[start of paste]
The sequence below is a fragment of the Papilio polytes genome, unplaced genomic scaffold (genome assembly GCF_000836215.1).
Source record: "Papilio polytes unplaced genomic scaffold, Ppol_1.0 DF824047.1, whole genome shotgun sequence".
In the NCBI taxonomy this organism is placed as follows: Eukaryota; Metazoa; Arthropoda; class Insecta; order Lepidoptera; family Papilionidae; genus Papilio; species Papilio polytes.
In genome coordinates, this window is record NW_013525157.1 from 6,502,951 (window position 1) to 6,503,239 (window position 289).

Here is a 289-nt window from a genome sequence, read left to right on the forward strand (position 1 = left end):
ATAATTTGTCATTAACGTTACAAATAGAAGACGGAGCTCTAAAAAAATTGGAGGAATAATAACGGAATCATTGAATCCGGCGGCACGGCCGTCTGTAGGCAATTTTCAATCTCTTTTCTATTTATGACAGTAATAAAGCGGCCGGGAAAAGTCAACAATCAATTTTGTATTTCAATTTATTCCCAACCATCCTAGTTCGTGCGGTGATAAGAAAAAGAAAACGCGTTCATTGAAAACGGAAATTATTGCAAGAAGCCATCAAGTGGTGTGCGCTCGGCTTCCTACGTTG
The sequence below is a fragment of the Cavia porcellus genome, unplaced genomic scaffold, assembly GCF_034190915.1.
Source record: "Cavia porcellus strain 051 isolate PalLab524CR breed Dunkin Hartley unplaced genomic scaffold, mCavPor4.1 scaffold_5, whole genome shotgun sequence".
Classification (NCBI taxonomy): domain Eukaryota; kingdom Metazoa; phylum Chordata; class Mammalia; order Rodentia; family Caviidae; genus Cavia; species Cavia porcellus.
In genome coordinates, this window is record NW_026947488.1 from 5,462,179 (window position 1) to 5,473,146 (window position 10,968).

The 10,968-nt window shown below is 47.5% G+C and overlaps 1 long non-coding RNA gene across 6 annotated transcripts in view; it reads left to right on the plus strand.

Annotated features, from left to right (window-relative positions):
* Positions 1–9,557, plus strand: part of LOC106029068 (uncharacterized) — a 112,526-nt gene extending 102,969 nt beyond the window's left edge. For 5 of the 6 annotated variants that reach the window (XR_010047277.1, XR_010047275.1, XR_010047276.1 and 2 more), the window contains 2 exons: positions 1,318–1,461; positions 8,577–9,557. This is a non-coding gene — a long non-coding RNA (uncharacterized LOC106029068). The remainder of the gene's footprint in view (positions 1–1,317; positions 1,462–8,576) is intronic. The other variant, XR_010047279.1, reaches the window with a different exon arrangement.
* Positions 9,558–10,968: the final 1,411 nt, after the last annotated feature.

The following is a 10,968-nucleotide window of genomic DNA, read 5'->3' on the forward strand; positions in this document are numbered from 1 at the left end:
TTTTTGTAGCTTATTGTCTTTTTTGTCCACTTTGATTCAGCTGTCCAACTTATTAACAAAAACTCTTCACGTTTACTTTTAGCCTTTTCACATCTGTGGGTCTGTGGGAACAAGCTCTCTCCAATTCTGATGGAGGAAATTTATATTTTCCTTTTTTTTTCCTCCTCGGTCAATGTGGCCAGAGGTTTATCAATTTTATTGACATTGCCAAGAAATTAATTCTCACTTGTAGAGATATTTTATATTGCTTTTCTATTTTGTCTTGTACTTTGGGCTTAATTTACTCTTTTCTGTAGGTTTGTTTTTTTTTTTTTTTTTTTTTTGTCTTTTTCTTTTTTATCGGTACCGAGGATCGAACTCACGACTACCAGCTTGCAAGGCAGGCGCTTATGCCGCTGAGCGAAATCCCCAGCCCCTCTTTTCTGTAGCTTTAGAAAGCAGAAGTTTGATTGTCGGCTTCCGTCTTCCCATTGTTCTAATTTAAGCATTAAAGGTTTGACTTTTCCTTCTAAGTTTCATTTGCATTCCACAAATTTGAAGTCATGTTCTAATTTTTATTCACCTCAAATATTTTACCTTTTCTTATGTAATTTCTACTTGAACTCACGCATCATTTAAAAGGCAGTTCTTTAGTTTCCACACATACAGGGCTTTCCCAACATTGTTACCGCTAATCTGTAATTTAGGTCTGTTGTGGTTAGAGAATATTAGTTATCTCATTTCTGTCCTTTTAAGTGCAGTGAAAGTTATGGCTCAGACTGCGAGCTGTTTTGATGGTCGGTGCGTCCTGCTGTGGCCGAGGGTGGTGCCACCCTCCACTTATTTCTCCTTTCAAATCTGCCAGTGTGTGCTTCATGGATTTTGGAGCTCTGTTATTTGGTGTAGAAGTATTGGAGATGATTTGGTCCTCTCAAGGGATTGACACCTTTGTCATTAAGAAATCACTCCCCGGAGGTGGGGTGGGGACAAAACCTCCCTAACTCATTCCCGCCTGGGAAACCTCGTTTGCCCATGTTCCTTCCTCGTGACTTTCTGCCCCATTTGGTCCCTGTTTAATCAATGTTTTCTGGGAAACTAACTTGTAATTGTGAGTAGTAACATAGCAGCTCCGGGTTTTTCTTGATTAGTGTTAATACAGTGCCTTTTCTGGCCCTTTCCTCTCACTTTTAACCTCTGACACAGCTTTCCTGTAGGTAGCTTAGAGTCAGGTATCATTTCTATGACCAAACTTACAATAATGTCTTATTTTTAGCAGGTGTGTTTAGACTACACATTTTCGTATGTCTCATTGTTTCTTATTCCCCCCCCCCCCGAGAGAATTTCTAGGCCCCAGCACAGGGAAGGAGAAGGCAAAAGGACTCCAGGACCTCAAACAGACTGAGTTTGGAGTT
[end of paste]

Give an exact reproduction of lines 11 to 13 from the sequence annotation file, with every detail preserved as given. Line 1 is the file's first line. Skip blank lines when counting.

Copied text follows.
The 10,968-nt window shown below is 47.5% G+C and overlaps 1 long non-coding RNA gene across 6 annotated transcripts in view; it reads left to right on the plus strand.

Annotated features, from left to right (window-relative positions):
* Positions 1–9,557, plus strand: part of LOC106029068 (uncharacterized) — a 112,526-nt gene extending 102,969 nt beyond the window's left edge. For 5 of the 6 annotated variants that reach the window (XR_010047277.1, XR_010047275.1, XR_010047276.1 and 2 more), the window contains 2 exons: positions 1,318–1,461; positions 8,577–9,557. This is a non-coding gene — a long non-coding RNA (uncharacterized LOC106029068). The remainder of the gene's footprint in view (positions 1–1,317; positions 1,462–8,576) is intronic. The other variant, XR_010047279.1, reaches the window with a different exon arrangement.